Wedding Rings

Individual Roles, Mutual Subjection, and Equal Respect in Marriage

My husband and I are two exceptionally different people. I love chocolate; he likes vanilla. I could spend entire days reading; he gets bored after a few pages. He enjoys hunting (for food, not sport); I can barely carve raw meat without cringing. He finds peace in woodworking; I relax while I write.

Every relationship is like this in one way or another. Each of us is a one-of-a-kind blend of nature, nurture, opinions, and habits. For that reason, no two people are the same—and wedding rings don’t turn husband and wife into a single-minded, tunnel-visioned creature. Two become one, but that happens because they complete, support, and accept each other without question.

Given our differences, practically speaking, one component of a healthy marriage is settling into a mutually satisfying set of responsibilities, checks, and balances. In our case, that means Erik pays bills while I go grocery shopping; he shovels the driveway while I do the laundry; he cleans out clogged drains while I toss the expired stuff out of the fridge. We have a pretty traditional approach to household tasks, but not every marriage does. Some men love cooking, like cleaning, and know nothing about home repair. Some women love yardwork, enjoy changing their oil, and have no clue how to patch a pair of jeans. There’s nothing wrong with that. Any combination of shared tasks will do.

The point is finding a balance in which both husband and wife contribute to home and happiness. No one likes chores. But when spouses compromise based on what’s more agreeable for each, they can define their roles easily. Of course, we all trade tasks here and there, when the mood strikes. Again, the point is a shared balance—not formality or normality. You fulfill your responsibilities not because you like it, but because it must be done and you love your spouse enough to share the load. This applies to small stuff like cleaning and setting up dentist appointments, and to larger things like career paths and home defense. That’s family. That’s the partnership that a strong marriage requires.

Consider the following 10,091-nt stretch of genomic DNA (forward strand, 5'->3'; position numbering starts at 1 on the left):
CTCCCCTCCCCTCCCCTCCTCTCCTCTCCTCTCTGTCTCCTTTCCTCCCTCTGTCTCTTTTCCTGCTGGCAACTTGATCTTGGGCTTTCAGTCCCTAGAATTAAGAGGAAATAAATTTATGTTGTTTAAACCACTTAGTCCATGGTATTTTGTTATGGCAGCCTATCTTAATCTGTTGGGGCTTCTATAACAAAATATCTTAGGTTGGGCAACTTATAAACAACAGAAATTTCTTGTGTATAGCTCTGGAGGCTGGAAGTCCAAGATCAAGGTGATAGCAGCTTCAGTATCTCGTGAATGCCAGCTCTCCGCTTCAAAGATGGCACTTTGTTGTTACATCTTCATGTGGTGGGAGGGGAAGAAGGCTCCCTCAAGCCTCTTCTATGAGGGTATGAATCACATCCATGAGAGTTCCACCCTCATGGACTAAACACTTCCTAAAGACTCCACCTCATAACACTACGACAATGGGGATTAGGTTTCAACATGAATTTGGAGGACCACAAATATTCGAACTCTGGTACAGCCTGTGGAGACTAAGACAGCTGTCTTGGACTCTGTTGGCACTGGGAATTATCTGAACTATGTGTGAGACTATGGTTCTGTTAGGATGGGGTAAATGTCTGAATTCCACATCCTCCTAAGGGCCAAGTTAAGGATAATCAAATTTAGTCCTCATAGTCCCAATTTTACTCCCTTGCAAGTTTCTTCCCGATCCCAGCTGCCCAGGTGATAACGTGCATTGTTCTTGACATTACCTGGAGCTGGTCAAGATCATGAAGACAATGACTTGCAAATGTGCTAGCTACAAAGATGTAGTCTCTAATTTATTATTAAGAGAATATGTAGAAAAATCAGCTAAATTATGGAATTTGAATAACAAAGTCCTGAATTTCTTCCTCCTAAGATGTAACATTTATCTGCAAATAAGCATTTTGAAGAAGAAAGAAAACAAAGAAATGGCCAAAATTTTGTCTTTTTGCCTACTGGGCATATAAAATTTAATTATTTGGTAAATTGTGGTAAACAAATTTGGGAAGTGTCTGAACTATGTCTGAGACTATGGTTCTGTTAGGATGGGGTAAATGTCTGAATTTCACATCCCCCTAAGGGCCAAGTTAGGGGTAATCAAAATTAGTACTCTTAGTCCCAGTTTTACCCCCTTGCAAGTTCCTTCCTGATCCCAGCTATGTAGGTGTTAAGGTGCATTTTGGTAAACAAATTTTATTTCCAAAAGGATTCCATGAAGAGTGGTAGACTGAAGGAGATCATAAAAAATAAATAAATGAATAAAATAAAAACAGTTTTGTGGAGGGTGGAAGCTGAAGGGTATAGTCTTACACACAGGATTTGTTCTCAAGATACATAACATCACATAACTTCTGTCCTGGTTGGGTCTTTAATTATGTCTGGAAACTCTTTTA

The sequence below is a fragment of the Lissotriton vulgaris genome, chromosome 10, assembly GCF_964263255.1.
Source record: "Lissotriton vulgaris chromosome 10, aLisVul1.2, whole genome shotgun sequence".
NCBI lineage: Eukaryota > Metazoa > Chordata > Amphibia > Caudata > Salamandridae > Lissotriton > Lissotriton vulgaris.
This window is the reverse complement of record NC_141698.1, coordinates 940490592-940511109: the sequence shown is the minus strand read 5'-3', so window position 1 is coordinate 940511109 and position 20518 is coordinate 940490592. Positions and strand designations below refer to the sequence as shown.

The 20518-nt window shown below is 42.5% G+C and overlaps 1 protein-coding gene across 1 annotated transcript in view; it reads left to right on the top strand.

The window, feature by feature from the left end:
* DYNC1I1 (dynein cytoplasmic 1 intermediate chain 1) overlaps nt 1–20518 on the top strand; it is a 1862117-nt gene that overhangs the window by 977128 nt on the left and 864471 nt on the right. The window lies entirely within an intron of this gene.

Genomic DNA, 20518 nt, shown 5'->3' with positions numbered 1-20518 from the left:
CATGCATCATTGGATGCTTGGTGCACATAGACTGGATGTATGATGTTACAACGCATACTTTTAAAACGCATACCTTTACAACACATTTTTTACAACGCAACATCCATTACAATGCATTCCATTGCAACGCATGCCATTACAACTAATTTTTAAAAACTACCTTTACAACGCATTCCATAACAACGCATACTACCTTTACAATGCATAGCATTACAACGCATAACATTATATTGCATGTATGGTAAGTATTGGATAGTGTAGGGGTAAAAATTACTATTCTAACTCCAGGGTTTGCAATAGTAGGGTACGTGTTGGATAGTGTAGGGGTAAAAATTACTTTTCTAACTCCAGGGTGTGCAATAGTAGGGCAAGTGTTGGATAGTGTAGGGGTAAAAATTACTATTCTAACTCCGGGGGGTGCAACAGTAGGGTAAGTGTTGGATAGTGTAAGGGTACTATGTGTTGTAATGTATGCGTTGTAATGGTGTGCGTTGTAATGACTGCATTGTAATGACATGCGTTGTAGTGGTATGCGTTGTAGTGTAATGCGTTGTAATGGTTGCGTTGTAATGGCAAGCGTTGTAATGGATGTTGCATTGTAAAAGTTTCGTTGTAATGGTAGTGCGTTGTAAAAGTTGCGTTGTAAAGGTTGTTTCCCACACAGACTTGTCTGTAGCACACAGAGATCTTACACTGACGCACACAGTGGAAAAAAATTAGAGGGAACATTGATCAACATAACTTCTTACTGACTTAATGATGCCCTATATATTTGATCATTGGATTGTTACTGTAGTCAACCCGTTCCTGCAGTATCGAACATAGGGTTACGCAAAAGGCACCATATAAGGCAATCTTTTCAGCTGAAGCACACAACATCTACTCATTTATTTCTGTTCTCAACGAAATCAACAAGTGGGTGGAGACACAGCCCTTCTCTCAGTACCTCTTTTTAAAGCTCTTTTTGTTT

So, given that well-rounded approach to sharing individual but mutually necessary marital responsibilities, what does the following passage tell us about the roles of husbands and wives?

Wives, submit yourselves to your own husbands as you do to the Lord. For the husband is the head of the wife as Christ is the head of the church, his body, of which he is the Savior. Now as the church submits to Christ, so also wives should submit to their husbands in everything. Ephesians 5:22-24

Let me begin by saying it does not tell us to be slaves. We are not the unthinking, helpless creatures that pop culture has misinterpreted and twisted this verse into implying. We are capable, beautiful women—wives, mothers, sisters, daughters—and we are strong, so don’t get that wrong.

I recently read a wonderful article that sums up what this passage means. You can read it here. I believe it’s clearly and beautifully voiced the truth behind these verses, so I’d like to share it with you. The following analysis largely mirrors and learns from that article.

Ephesians 5 tells us to accept our husband’s role in our marriage. The Greek word for ‘head’ in this reading is kephale. It doesn’t, literally or figuratively, mean ‘boss’ or ‘king.’ It literally means that thing that sits on your shoulders. Figuratively, the Greek word kephale means ‘source or beginning or completion,’ or ‘one who brings fullness.’ From that perspective, if a wife cannot accept her husband as the one who completes her or brings fullness to her life, she isn’t looking at marriage the right way.

The family unit is where the Church begins, so each family is called to be a mirror of the perfect love exemplified by Christ and the Church, his bridegroom. Husbands fill the role of “head” for a number of reasons. His job is to be a deliberate, logical, and emotive leader. He is a provider and a caregiver, and he takes responsibility for his family’s health, happiness, and safety.